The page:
Equity and Social Justice
Book access, reading agency, identity, and choice are equity in action and are the key to avid reading.LEARN MORE
We bring books to children at school, home, and wherever children are served.
We invite children to choose the books they love best and will want to read.
We work with community partners—government, nonprofit, NGOs, and individuals.
We aim to encircle our children with a Virtuous Cycle of Support. By drawing in a wide coalition of community partners—all committed to bringing the joy and transformational power of books to children in under-sourced communities—we create a chain of events in which one desirable occurrence leads to another resulting in a continuous flow of book abundance. Ultimately, an ecosystem of community partners, resources, and support strengthens, enrichens, and sustains the flow.
Our goal is to bring the joy and transformational power of books to all children—especially the books they choose and come to love. We seek civically minded partners who understand that a rich reading life is the key to a healthier, stronger, and more fulfilling life for us all. When all children have access to books that they, themselves, select to read, not only are those children more likely to thrive, but so, too, is our nation and the world beyond.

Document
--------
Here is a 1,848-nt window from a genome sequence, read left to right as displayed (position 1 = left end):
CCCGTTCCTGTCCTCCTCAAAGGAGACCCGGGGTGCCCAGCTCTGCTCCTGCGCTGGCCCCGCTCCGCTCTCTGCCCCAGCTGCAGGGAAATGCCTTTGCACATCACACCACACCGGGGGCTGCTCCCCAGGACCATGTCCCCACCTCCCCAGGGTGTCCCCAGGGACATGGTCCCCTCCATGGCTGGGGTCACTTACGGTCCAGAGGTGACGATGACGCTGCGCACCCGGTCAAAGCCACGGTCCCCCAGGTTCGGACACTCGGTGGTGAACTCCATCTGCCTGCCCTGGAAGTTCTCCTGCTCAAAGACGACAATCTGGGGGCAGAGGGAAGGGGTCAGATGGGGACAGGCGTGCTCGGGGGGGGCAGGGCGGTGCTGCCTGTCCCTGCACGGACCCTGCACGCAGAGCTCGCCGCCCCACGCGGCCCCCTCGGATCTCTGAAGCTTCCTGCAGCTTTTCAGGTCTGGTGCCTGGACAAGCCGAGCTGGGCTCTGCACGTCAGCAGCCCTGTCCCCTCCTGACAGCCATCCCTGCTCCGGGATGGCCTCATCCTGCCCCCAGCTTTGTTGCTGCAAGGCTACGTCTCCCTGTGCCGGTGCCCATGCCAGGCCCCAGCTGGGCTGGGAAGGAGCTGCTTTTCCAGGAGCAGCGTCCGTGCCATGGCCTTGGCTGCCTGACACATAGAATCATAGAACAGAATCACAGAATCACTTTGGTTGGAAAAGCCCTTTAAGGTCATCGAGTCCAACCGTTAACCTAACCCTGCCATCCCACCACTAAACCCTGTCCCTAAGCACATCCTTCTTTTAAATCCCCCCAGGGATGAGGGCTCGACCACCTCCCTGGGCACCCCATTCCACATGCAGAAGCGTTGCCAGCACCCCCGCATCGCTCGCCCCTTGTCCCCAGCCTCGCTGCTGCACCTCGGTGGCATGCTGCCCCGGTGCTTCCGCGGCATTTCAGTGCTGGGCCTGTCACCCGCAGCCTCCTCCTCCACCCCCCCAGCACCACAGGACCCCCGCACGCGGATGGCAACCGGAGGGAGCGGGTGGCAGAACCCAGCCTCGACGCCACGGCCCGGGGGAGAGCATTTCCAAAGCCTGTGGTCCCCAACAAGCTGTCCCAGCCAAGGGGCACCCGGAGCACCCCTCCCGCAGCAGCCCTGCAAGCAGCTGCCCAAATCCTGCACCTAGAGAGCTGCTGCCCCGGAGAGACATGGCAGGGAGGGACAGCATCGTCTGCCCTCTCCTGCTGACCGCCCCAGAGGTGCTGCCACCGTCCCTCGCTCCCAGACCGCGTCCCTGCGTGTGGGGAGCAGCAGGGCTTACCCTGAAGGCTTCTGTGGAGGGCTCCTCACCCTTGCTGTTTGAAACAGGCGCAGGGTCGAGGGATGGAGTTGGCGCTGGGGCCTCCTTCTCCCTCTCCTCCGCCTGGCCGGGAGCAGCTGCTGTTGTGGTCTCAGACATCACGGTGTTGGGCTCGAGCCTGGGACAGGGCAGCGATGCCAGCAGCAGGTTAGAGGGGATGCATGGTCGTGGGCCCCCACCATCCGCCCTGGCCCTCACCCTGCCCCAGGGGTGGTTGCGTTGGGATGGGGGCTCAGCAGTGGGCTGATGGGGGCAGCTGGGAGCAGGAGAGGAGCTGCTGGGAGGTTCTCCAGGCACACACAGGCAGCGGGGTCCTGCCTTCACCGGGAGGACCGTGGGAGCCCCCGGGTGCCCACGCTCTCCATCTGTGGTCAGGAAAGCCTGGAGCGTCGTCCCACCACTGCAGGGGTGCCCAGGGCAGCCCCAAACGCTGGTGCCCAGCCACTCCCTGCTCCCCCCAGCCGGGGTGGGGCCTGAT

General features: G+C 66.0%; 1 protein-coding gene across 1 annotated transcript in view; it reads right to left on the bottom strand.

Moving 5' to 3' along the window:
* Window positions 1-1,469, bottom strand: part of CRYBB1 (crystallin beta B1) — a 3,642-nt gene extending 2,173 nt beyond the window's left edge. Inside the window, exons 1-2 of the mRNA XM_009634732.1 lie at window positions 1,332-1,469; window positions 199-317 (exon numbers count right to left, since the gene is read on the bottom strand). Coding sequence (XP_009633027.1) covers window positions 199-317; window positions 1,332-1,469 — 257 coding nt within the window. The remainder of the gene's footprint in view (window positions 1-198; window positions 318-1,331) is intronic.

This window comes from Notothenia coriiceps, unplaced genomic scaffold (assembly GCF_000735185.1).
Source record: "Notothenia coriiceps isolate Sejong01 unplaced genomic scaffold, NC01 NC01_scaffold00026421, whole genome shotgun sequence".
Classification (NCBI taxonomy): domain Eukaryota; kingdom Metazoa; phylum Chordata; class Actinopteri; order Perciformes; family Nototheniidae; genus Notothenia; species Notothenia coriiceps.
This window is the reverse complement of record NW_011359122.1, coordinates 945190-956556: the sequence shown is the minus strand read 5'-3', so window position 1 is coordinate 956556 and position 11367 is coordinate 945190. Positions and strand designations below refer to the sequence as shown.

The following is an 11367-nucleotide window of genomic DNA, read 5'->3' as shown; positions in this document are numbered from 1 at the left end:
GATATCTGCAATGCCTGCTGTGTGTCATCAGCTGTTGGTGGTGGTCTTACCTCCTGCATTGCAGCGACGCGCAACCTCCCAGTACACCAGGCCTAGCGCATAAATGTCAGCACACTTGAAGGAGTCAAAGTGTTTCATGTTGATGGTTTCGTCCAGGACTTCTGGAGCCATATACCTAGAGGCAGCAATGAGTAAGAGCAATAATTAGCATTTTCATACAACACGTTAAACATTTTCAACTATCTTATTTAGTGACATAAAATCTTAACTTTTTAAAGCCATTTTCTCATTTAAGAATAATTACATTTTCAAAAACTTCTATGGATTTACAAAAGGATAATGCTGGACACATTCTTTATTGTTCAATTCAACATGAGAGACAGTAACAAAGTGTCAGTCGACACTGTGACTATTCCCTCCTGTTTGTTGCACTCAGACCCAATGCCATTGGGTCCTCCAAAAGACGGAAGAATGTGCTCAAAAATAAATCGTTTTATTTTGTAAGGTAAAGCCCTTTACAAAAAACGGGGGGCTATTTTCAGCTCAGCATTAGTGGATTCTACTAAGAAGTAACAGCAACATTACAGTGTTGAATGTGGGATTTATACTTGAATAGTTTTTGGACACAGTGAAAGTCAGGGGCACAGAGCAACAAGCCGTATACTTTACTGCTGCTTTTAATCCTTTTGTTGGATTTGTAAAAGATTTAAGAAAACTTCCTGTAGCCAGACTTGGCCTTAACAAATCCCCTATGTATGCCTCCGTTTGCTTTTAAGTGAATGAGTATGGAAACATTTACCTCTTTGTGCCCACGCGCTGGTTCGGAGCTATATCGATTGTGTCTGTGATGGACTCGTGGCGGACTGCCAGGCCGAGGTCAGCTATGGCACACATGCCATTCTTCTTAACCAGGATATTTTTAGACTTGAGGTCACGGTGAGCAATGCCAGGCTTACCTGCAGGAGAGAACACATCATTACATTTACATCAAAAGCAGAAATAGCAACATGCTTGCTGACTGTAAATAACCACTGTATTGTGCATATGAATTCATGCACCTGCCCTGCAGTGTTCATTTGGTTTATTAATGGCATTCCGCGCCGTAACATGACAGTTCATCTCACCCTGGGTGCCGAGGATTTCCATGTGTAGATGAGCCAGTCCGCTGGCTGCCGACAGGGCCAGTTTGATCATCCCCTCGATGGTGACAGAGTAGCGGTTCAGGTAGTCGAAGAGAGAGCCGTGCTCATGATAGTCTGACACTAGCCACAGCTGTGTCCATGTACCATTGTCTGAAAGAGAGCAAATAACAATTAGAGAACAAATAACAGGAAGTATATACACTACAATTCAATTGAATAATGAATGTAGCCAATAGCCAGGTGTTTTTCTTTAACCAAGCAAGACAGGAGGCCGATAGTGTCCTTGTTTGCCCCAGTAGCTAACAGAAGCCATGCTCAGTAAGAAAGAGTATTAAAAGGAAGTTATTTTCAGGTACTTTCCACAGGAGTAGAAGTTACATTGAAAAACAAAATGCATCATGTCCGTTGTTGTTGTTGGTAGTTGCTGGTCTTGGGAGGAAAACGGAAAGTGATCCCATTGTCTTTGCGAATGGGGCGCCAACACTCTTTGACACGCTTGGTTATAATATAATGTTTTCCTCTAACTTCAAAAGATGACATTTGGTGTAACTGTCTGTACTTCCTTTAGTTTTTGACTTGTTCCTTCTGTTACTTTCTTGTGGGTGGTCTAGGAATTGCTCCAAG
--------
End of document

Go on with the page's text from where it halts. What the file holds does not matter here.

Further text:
The Library of Congress Best Practice Literacy Award, originated by entrepreneur and philanthropist, David M. Rubenstein, honors organizations doing exemplary, innovative, and replicable work to promote literacy across the states and around the world. Bring Me A Book is honored to share in receiving this award. We are grateful to our wonderful Board and to our generous supporters, partners, and Literacy Champions who dedicate their time, energy, and expertise to the children and families we serve.
American children go without access to books.
There is a ratio of one book for every 300 children in low-income neighborhoods compared to a ratio of 13:1 in middle-income neighborhoods.
In our nation’s under-sourced neighborhoods can’t afford to buy books at retail prices.
credit Randi Weingarten; cited on End Book Deserts